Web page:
No. A high relative humidity reading in the morning doesn't necessarily guarantee a humid, sticky afternoon. Subsequently, a somewhat low relative humidity reading doesn't automatically mean an especially dry day, either. The reason is that relative humidity changes as soon as the temperature changes. In fact, its value can swing wildly as temperatures change, even though the actual moisture in the air hasn't changed at all.
The reason for this is that air's capacity to store moisture changes as its temperature changes. For example, colder air can't store as much water (invisible water vapor) as warm air. So, it makes sense that the percent of saturation (relative humidity) would go up as air cools and gets closer to being unable to hold onto its stored moisture. In this example, the amount of moisture hasn't changed, but the level of saturation has.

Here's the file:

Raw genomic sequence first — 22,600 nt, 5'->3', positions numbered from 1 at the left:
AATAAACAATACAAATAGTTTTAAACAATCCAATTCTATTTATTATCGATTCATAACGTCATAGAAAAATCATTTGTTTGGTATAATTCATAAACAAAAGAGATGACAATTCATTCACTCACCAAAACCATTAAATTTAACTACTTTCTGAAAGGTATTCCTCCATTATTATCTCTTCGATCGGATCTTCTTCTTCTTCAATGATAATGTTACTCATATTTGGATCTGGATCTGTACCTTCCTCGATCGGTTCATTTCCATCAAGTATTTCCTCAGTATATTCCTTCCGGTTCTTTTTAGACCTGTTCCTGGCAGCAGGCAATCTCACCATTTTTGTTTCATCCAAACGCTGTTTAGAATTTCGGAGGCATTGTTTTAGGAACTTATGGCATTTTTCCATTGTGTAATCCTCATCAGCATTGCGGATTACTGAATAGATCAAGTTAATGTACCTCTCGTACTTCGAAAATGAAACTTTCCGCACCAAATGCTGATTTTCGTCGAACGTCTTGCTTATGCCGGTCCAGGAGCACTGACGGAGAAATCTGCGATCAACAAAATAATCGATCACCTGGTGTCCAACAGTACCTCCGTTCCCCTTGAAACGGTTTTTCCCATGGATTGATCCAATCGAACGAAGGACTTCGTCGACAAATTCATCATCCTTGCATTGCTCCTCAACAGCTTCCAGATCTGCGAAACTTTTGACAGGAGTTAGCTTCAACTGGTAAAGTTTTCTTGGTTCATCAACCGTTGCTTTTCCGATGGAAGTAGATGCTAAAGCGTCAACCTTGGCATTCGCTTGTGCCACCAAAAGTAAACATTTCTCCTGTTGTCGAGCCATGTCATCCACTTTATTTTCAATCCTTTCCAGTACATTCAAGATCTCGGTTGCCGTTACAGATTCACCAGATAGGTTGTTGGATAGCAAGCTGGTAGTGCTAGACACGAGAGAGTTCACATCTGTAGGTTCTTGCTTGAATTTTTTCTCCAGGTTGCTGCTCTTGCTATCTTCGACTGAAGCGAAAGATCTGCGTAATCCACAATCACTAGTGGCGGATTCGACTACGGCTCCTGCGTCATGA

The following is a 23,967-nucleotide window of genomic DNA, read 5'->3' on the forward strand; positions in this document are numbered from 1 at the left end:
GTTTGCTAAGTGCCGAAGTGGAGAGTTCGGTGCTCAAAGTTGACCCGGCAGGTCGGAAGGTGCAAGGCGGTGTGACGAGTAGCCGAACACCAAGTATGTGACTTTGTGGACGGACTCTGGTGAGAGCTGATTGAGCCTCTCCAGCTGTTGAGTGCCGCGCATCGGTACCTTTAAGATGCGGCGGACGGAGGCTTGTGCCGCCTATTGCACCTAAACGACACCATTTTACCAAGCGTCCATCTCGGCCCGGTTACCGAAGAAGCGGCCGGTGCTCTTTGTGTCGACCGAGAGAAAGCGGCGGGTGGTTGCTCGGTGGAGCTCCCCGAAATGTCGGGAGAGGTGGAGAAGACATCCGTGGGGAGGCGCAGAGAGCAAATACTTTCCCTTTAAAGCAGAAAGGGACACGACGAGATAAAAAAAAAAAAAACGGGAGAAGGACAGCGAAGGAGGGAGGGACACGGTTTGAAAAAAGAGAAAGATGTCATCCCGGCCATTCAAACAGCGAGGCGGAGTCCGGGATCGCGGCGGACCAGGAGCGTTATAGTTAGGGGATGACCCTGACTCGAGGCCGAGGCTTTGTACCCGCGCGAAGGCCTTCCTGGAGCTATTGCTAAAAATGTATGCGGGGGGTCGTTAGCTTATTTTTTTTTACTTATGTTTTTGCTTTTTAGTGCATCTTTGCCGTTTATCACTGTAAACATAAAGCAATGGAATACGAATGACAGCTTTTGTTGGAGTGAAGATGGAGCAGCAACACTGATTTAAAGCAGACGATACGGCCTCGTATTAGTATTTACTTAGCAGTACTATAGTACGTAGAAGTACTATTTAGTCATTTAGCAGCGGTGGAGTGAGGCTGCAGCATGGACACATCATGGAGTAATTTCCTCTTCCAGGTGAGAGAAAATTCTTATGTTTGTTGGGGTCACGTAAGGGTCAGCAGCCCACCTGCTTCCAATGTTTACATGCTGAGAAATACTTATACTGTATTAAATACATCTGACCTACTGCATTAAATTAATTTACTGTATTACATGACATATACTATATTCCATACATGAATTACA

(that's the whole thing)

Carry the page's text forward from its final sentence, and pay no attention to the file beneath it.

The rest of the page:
While relative humidity is still useful in certain applications and the public has grown used to hearing the moisture content of air expressed this way, a more accurate and commonly used measure within meteorology is the dew point.